Kastle took over from Scorsese's replacement Donald Volkman, who only lasted a fortnight on the production. While much more is said about Scorsese's involvement due to the director's statue, The Honeymoon Killers feels more owed to the likes of Volkman and Kastle. The gritty and unrefined look leans more towards the types of industrial films that Volkman was known for. While the film's overall unkemptness certainly has the feeling of a debut filmmaker, though this is by no way a knock on the product itself. Kastle’s lack of inbuilt habits allows the film to go rogue in terms of conventional cinematic traits. A moment from the film’s opening starts with the kind of roaming camera shot one would expect from Scorsese. However, once the camera positions itself, perhaps due to limited space, the actors stand awkwardly within the edge of the frame. Letting dead space dominate the frame. Cinematographer Oliver Wood’s lensing often matches the grim and disconcerting subject matter. The flatly lit, grainy images visually contribute to the film’s disturbing look at the banality of evil.

All over the Honeymoon Killers lies an ugliness of the narrow social lens that existed in the period. It is easy to see why this couple chooses to prey upon these women. These victims have already been displaced by society. In the Blu-ray extras filmmaker Todd Robinson notes that after the Second World War, there was a high volume of vulnerable women isolated due to the fallout of the conflict. It’s an aspect that heightens the ease of connectivity that technology brings us today. It also highlights how easily the women in this picture were quickly spurned by the dominant way of living. That their situation was held in contempt. It’s little surprise that the advent of internet dating (despite all its many flaws) has softened the view of the so-called personal ad and the people who use them Although ask the right people, and there’s still quite a way to go.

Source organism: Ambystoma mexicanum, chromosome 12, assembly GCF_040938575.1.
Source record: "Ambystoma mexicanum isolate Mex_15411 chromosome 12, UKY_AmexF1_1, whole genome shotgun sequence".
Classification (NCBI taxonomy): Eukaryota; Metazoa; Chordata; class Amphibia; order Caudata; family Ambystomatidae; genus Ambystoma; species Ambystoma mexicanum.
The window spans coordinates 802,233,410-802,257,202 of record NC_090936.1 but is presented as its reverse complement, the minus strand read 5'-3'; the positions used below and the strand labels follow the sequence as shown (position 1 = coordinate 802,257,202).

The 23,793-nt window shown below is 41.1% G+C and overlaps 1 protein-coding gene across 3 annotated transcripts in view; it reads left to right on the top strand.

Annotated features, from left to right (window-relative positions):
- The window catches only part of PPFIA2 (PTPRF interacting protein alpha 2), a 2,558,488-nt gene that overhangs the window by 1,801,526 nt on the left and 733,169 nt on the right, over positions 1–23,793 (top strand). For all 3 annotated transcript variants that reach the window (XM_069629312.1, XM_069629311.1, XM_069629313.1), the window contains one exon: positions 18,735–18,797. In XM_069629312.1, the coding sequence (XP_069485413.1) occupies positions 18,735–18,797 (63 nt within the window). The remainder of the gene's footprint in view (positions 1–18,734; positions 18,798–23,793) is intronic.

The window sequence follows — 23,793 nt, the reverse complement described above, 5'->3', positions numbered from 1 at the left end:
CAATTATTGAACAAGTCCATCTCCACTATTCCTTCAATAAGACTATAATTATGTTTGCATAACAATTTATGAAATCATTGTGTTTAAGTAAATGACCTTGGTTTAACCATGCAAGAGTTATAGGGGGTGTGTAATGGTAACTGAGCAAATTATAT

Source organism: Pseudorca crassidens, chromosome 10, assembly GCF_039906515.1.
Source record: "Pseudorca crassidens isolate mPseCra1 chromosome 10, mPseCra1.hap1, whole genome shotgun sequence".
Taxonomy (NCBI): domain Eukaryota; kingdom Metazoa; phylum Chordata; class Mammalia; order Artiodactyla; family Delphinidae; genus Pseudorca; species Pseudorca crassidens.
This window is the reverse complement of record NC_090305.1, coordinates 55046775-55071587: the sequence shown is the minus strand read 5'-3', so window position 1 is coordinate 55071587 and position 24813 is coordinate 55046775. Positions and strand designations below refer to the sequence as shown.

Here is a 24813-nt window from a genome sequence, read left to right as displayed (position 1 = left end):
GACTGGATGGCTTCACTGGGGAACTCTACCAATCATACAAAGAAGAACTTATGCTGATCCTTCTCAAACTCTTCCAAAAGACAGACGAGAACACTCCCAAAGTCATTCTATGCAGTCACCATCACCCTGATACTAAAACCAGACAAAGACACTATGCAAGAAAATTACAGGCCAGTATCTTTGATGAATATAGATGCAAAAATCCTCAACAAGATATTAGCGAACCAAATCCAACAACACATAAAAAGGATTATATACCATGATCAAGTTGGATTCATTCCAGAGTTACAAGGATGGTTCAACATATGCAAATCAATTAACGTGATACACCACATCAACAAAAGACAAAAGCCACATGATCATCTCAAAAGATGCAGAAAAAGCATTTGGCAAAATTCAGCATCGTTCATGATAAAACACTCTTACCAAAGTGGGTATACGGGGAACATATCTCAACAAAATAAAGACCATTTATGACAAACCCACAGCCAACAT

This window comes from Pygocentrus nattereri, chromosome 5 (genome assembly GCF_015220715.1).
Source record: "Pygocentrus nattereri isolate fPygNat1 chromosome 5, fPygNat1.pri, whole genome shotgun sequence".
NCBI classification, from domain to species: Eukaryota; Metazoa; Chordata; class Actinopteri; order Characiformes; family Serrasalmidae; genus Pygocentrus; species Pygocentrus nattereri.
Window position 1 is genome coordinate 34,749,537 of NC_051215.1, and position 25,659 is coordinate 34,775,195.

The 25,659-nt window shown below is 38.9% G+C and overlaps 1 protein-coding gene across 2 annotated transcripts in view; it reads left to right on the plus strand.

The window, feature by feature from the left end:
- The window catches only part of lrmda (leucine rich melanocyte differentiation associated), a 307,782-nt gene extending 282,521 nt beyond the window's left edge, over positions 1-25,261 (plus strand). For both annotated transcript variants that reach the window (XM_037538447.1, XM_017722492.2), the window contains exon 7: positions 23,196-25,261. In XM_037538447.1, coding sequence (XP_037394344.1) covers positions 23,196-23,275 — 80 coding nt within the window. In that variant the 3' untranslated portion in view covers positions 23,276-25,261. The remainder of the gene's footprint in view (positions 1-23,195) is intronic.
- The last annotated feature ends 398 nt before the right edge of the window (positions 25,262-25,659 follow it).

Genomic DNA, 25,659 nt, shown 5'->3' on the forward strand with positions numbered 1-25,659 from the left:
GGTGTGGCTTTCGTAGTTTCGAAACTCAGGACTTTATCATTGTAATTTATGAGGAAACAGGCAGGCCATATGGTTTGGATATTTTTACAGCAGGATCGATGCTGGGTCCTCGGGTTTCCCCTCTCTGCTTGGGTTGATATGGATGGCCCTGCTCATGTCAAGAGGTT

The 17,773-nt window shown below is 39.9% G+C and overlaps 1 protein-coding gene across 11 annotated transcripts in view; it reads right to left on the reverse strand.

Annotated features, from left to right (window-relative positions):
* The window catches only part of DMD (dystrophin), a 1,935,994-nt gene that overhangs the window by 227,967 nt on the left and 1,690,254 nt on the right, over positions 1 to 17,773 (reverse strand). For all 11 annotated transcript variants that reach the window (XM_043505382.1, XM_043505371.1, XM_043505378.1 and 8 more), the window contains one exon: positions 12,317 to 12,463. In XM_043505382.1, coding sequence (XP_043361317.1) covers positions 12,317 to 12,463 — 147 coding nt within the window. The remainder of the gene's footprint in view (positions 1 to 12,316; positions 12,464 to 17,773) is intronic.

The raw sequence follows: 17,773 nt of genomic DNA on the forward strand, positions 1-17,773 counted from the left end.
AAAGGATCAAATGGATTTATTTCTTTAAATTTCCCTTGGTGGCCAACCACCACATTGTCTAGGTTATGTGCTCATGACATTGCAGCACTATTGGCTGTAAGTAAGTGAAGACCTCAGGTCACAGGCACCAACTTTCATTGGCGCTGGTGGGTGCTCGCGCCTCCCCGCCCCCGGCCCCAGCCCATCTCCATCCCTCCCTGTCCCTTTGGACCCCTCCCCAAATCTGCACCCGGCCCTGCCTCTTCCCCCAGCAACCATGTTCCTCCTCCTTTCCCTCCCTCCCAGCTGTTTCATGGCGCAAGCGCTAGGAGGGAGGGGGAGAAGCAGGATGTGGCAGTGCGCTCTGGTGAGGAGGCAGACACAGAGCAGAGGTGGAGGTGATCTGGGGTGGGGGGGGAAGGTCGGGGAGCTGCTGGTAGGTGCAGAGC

Throughout the movie, women are viewed as spinsters or looked down upon due to wider age gaps or pregnancy out of wedlock. The conversations held between the victims in their cramped living rooms bring their desperation to light. Martha also isn’t immune to this. Her abrasive and controlling manner feel unsurprising when she loses her job early in the film. The hospital is more than happy to simply just rifle through her personal belongings just because. Scenes make a strong point of her weight and enjoyment of sweet treats. Despite trying to hide his receding hairline via toupees and hairpieces, Ray’s apparent attractiveness and ability to woo are more welcoming to an overweight woman of her demeanour who lives with her mother. When Ray first tries to con Martha, she counters by claiming she attempted suicide when he left. This type of manipulation follows throughout the film. As Martha’s jealously of the younger, more objectively prettier women is barely hidden. While the audience doesn't witness the actions, yet it's made obvious that Ray is sleeping with these women to bolster his own ego. Also, with Ray’s income stemming from conning lonely women through seduction, The Honeymoon Killers makes not that desperation is not only found in the women.